Heather R Younger
Yes, I think the biggest thing right now the entire world is really sick of the unknown, right? They're fearful of the unknown. And employees are no different. And so what a leader can do right now is to help as much as possible within their sphere of control, get rid of the unknown, inside of that small circle. And so what I mean by that is, if you are aware of things that are happening in the organization, or you know that you want to move in a direction with a team, don't hide that from your people, they are adults, they want the truth as much as you can give it to them. So being really upfront, involving them in the decision making process, and powering them during this time to again, control what they can control. That way, if you can feel like you have more influence or control in your little sphere, it makes you feel less out of control, right? And then the anxiety can go down, and the stress can go down. And so I would say that'd be the number one thing that employers are looking for right now is for their leaders to help have them to help them get rid of some of the unknown that exists inside the workplace where they are able, and that they can own their small little space right now. That's going to reduce their stress and their anxiety.

Clint Pulver
So as we close Heather, what would be maybe one action item if there's if there's one thing that you could get leadership in today's world to do to apply that to help decrease the uncertainty to help them listen more, one action item that whoever's listening, they can walk away and say, All right, I'm gonna give this a shot today, with my employees. I'm gonna I'm gonna try that. What's one thing that you would propose?

Heather R Younger
Okay. This is gonna sound earth shattering. It's gonna just rock your world...Reach out to them and talk to them. Just reach out and talk to talk to them.

You know, don't run, what happens, it's easy for us to do right now, during this crazy time of change is for us to bury our head in the sand, or for us to kind of ignore the fact that there's a lot of stress and anxiety that there are increases in mental health issues, right that are going on inside our own teams. Yes. Right now, today, commit to reaching out to each one of your people, and just checking with them. I just wanted to see how you're doing. How are you dealing with every minutes here? What can I do for you? And just listen.

Clint Pulver
I'm gonna say it for you, Heather. Amen. Amen. Amen. Amen. Heather, this has been incredible. Your insight, your expertise is priceless. It's valuable. And it is so needed right now, more than ever, if any leader or anybody that's listening to this, if they want to connect with you, bring you into their organization to speak to train to help to create a culture of listening, where can they find you?

Heather R Younger
Well, you can find me at Heatheryounger.com. You can also find me through CMI speakers.com. So you can go there and find me there. I am on LinkedIn pretty actively. And so if you want to go a little bit more of me and kind of the content, that's probably the biggest platform I'm on right now. So I would say just find me Heather younger on LinkedIn.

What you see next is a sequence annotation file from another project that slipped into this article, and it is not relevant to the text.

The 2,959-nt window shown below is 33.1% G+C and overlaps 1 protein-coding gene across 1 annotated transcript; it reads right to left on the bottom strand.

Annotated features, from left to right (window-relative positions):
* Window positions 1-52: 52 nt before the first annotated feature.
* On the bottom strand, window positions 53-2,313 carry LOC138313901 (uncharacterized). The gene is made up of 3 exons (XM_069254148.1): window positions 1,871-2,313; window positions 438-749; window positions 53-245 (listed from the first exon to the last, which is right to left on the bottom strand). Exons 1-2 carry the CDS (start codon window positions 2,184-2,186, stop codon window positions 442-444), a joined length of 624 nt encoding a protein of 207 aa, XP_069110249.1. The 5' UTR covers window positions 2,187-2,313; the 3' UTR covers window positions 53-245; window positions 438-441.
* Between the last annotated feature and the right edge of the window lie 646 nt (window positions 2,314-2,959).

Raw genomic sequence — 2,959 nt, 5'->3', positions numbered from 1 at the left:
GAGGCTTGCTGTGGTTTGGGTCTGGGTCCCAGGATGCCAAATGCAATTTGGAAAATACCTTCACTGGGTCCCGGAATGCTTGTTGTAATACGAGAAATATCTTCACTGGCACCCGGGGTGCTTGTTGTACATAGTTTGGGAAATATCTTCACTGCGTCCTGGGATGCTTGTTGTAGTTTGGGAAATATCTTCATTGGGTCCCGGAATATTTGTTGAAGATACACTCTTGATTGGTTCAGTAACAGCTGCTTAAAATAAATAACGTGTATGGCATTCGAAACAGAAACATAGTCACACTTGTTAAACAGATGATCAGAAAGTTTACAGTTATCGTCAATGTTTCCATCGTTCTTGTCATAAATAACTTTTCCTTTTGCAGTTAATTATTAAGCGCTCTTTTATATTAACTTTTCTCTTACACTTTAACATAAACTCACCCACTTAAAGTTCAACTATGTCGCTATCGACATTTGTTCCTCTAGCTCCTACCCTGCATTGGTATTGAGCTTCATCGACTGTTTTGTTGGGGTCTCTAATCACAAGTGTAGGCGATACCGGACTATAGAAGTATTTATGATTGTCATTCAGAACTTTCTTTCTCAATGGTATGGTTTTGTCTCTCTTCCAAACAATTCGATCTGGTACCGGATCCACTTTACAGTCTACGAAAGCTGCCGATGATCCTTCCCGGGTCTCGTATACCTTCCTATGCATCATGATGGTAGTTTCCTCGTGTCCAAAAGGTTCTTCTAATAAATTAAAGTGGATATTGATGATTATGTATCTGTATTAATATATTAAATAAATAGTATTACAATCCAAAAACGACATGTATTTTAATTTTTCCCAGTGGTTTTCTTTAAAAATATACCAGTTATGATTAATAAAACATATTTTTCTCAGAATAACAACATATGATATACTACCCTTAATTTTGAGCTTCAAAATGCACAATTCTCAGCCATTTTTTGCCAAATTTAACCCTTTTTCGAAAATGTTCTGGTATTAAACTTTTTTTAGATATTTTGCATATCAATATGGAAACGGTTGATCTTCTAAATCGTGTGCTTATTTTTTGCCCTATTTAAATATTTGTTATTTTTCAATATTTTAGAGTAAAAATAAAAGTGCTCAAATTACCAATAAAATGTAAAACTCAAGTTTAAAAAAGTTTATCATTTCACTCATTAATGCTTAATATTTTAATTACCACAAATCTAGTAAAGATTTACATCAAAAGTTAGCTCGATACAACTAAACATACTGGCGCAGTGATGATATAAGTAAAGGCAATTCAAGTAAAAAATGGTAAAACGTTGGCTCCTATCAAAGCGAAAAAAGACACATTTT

Clint Pulver
Okay, sounds amazing, Heather, you're incredible. Thank you for taking the time to enlighten us share your expertise, and we look forward to good things to come. 

The Growth Connection Episode 3

By Felicia Labbe | Feb 08, 2021 | Comments Off

Mentorship comes with a lot of responsibility. Ty Bennett describes it as a Peter Parker moment - with great power comes great responsibility.  

Discover how you can become a better mentor and leader to others.

 

Welcome to The Growth Connection, a podcast to help us all look forward to this year with a growth mindset. We'll feature interviews with cmi's elite roster of experts in the areas of diversity, leadership, the future, mentorship, performance, teamwork and inspiration.

On today's episode...

GC episode 3 FINAL

Spend a little time with Ty Bennett and Phil M Jones as they dive deep into the impact of mentorship and the responsibility of shaping minds.

Ty Bennett has spent the last twenty years studying, practicing, and mastering the art of influence. At 21, Ty and his brother built a direct sales business to over $20 million in annual revenues. He developed a system and organization that would help over 500 sales managers fine-tune their sales and leadership skills in over 37 countries and is the author of three best-selling books. He is also the founder of Leadership Inc., a speaking and training company with a mission to empower individuals and organizations to challenge their status quo, cultivate exceptional relationships, and compete in extraordinary ways.

Phil M Jones has made it his life’s work to completely demystify the sales process and bring both simplicity and integrity to a world that is often full of big egos and even bigger lies. He's written 8 best-selling books, produced two original programmes for Audible and delivered over 2,500 presentations in 57 countries across five continents. Phil’s unique philosophy of using specific word choices to teach people “Exactly What To Say” has made Phil one of the most practical and in-demand business experts on the planet.

Takeaways

  • The difference between mentorship and leadership
  • How people respond to different styles of mentorship
  • Why knowing what you are truly responsible for is so important
  • How to be a better mentor

Click below to listen!

Find us on Spotify

Find us on Apple Podcasts

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Watch it on youtube!